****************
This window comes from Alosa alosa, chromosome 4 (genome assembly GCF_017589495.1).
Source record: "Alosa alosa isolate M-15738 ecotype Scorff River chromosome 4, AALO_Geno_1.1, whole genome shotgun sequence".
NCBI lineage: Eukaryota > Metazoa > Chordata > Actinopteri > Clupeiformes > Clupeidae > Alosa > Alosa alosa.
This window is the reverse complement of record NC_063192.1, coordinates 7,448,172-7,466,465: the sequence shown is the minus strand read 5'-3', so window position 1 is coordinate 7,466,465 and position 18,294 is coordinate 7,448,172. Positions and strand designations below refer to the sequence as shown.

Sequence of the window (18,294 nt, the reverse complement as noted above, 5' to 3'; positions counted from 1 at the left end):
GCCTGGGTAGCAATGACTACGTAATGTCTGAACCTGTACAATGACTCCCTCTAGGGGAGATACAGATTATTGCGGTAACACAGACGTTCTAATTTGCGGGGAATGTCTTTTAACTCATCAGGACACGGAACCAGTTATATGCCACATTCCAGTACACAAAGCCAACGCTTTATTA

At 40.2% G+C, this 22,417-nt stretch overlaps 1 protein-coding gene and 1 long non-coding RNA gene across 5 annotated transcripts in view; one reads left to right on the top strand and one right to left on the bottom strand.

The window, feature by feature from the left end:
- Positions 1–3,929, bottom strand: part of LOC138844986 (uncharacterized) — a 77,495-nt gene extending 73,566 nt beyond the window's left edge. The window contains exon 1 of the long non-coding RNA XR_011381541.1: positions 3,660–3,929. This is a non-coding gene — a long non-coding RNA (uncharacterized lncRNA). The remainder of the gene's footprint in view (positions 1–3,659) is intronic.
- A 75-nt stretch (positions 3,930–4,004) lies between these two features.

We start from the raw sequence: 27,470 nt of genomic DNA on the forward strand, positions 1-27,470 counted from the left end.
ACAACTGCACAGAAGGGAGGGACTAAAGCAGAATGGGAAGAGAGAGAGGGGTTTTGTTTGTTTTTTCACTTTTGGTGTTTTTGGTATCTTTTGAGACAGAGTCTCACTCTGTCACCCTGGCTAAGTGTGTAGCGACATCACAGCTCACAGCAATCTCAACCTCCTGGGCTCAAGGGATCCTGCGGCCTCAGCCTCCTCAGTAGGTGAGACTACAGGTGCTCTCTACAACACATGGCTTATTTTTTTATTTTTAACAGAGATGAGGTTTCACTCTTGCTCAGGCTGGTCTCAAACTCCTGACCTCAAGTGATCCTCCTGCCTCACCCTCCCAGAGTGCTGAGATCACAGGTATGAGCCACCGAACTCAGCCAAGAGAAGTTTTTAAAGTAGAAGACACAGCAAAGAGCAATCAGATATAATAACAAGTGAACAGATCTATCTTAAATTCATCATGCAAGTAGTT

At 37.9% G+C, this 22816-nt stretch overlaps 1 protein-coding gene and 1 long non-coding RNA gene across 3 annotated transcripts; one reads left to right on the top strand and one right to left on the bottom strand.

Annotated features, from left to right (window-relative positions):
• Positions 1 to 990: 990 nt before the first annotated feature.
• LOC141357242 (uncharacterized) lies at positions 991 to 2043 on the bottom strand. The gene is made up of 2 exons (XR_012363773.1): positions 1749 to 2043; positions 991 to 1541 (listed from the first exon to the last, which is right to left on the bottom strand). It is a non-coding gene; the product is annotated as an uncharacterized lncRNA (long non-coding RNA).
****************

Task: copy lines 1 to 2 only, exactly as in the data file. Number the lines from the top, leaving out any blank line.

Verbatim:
This window comes from Alosa alosa, chromosome 4 (genome assembly GCF_017589495.1).
Source record: "Alosa alosa isolate M-15738 ecotype Scorff River chromosome 4, AALO_Geno_1.1, whole genome shotgun sequence".